When Edward III died, his ten-year-old grandson succeeded as Richard II (r. 1377-1399). Richard’s reign was marked by mounting factionalism and peasant discontent. Both conflicts strongly resembled their French counterparts—the strife between Burgundy and Armagnac, and the Jacquerie of 1358. Just as the Jacquerie opposed attempts to regulate life in ways ultimately bound to benefit the nobility and the entrepreneur, so did the Peasants’ Revolt of 1381.
The social disorders arose out of protests against the imposition of poll (head) taxes, which fell equally upon all subjects; the poorer classes bitterly resented paying their shilling a head for each person over fifteen. Riots provoked by attempts to collect the tax led to the Peasants’ Revolt. Under the leadership of John Ball, a priest, and Wat Tyler, a day laborer, the peasants burned manor records to destroy evidence of their obligations, murdered the archbishop of Canterbury, and demanded the end of serfdom and the seizure of clerical wealth. When they marched on London, the fifteen-year-old king promised to settle their grievances. But Richard failed to keep his promises and permitted severe reprisals against the rebels.
The most longstanding popular statement of the grievances of the rural population is the legend of Robin Hood, who seems to have been a thirteenth-century Yorkshire criminal. The first written reference appears in Piers Plowman. The legend became firmly entrenched in the fifteenth century, and Robin Hood’s adventures became part of the gest, some thirty ballads accompanied by lute and harp. These ballads spoke of economic and social grievances, of the constant savaging of open lot and woodland by the followers of noblemen and gentry, of fears of both tyrants and towns.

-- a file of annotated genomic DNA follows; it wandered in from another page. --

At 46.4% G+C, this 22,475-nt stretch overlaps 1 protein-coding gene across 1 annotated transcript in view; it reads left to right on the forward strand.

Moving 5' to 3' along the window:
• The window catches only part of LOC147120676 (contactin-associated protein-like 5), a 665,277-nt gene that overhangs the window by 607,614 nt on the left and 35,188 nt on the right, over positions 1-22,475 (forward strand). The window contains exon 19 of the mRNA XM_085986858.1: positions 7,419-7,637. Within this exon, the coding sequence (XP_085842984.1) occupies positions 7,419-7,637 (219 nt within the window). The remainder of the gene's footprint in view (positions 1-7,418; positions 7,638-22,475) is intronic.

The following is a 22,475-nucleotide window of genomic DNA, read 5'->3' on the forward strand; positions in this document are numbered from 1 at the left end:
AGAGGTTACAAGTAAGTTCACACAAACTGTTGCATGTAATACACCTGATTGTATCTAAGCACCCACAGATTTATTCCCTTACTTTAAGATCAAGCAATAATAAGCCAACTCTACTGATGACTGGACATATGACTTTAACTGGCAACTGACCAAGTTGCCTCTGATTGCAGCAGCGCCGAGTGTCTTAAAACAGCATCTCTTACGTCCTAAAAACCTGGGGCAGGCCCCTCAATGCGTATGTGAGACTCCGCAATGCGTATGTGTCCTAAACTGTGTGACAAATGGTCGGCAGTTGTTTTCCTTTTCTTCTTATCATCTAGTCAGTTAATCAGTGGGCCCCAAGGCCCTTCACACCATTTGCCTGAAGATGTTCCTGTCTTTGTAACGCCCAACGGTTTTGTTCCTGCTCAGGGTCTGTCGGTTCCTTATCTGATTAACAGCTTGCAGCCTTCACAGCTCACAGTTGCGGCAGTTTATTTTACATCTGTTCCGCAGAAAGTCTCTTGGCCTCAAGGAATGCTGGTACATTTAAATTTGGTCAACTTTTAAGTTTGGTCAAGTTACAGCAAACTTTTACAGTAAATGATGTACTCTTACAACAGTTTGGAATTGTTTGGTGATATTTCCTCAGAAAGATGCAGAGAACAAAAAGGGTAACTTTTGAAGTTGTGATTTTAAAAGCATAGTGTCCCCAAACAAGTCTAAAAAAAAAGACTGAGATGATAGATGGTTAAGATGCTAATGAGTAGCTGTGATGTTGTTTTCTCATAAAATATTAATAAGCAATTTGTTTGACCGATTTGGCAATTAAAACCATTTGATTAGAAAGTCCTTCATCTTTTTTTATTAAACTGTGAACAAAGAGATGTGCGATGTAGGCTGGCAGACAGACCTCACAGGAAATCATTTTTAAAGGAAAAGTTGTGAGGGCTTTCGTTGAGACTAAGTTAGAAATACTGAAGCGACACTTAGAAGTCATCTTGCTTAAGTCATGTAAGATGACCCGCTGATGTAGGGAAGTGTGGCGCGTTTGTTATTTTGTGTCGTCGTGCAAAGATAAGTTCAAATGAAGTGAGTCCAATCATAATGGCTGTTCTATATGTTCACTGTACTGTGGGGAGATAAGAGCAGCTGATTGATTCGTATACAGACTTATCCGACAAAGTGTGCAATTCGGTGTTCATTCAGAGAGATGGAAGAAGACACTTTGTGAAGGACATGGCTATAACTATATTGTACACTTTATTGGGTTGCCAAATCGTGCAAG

Under Richard II and his successors, factional strife assumed critical dimensions. During the fourteenth century the baronage had become a smaller and richer class of great magnates, whose relationship to their vassals grew to be based more on cash and less on military service and protection. These great lords recruited the armed following they still owed to the king by hiring small private armies to go to war for them.
Soldiers in these armies were bound by written indenture and a retaining fee. This was known as livery and maintenance, since the lord provided uniforms for his retainers, who, in turn, maintained others. Though forbidden by statute in 1390, this practice continued to flourish. The danger from private armies became greater during each interlude of peace in the war with France, when mercenaries accustomed to plundering in a foreign country returned to England.
Strife had begun during the last years of Edward III, when effective control of the government passed from the aging king to one of his younger sons, John of Gaunt, duke of Lancaster. John of Gaunt could mobilize a private army of fifteen hundred men, and his faction persisted under Richard II. New factions also appeared, centered on two of the king’s uncles, the dukes of York and Gloucester. After defeating Richard II’s supporters in battle, Gloucester had royal ministers condemned for treason in a packed Parliament (1388).
Richard II waited a few years and then in 1397 arrested Gloucester and moved against his confederates. The king packed Parliament in his own favor and had it pass retroactive treason laws. Richard’s confiscation of the estates of his exiled first cousin, Henry of Bolingbroke, son of John of Gaunt, set off a revolution. After Bolingbroke’s landing in England, Richard was forced to abdicate in 1399 and was murdered. Bolingbroke became Henry IV (r. 1399-1413), first monarch of the house of Lancaster.